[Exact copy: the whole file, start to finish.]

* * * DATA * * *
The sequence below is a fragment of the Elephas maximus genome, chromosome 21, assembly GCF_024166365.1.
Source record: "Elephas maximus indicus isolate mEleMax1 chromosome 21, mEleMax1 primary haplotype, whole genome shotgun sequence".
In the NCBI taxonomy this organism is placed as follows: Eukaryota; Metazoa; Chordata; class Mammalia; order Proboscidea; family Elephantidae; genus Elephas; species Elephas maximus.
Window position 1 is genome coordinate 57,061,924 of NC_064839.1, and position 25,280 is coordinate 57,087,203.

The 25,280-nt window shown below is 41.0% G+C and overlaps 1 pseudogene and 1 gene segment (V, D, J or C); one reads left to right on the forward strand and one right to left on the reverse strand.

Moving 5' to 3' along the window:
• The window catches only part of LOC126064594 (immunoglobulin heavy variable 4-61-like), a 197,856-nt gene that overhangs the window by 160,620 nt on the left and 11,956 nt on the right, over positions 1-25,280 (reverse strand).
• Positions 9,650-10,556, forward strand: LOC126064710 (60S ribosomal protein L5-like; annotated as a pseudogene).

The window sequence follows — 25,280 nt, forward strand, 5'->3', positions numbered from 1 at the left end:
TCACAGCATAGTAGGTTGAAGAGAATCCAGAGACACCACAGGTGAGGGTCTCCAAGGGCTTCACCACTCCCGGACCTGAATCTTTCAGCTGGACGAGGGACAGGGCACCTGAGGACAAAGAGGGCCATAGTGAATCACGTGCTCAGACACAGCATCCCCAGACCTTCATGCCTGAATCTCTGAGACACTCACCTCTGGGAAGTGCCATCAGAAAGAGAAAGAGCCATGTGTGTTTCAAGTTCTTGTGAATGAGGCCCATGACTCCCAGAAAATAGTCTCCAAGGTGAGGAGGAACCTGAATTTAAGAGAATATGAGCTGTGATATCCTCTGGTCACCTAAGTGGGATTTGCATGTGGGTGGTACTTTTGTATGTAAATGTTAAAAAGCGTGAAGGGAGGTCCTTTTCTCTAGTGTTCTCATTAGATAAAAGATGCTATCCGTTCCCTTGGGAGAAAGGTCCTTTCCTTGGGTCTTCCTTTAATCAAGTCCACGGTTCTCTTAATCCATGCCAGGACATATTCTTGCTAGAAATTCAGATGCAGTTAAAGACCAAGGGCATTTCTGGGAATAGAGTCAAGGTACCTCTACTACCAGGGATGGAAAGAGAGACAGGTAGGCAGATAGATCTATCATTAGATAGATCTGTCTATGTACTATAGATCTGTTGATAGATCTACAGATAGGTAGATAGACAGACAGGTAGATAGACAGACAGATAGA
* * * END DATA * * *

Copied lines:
The sequence below is a fragment of the Elephas maximus genome, chromosome 21, assembly GCF_024166365.1.
Source record: "Elephas maximus indicus isolate mEleMax1 chromosome 21, mEleMax1 primary haplotype, whole genome shotgun sequence".
In the NCBI taxonomy this organism is placed as follows: Eukaryota; Metazoa; Chordata; class Mammalia; order Proboscidea; family Elephantidae; genus Elephas; species Elephas maximus.
Window position 1 is genome coordinate 57,061,924 of NC_064839.1, and position 25,280 is coordinate 57,087,203.

The 25,280-nt window shown below is 41.0% G+C and overlaps 1 pseudogene and 1 gene segment (V, D, J or C); one reads left to right on the forward strand and one right to left on the reverse strand.

Moving 5' to 3' along the window:
• The window catches only part of LOC126064594 (immunoglobulin heavy variable 4-61-like), a 197,856-nt gene that overhangs the window by 160,620 nt on the left and 11,956 nt on the right, over positions 1-25,280 (reverse strand).
• Positions 9,650-10,556, forward strand: LOC126064710 (60S ribosomal protein L5-like; annotated as a pseudogene).

The window sequence follows — 25,280 nt, forward strand, 5'->3', positions numbered from 1 at the left end:
TCACAGCATAGTAGGTTGAAGAGAATCCAGAGACACCACAGGTGAGGGTCTCCAAGGGCTTCACCACTCCCGGACCTGAATCTTTCAGCTGGACGAGGGACAGGGCACCTGAGGACAAAGAGGGCCATAGTGAATCACGTGCTCAGACACAGCATCCCCAGACCTTCATGCCTGAATCTCTGAGACACTCACCTCTGGGAAGTGCCATCAGAAAGAGAAAGAGCCATGTGTGTTTCAAGTTCTTGTGAATGAGGCCCATGACTCCCAGAAAATAGTCTCCAAGGTGAGGAGGAACCTGAATTTAAGAGAATATGAGCTGTGATATCCTCTGGTCACCTAAGTGGGATTTGCATGTGGGTGGTACTTTTGTATGTAAATGTTAAAAAGCGTGAAGGGAGGTCCTTTTCTCTAGTGTTCTCATTAGATAAAAGATGCTATCCGTTCCCTTGGGAGAAAGGTCCTTTCCTTGGGTCTTCCTTTAATCAAGTCCACGGTTCTCTTAATCCATGCCAGGACATATTCTTGCTAGAAATTCAGATGCAGTTAAAGACCAAGGGCATTTCTGGGAATAGAGTCAAGGTACCTCTACTACCAGGGATGGAAAGAGAGACAGGTAGGCAGATAGATCTATCATTAGATAGATCTGTCTATGTACTATAGATCTGTTGATAGATCTACAGATAGGTAGATAGACAGACAGGTAGATAGACAGACAGATAGA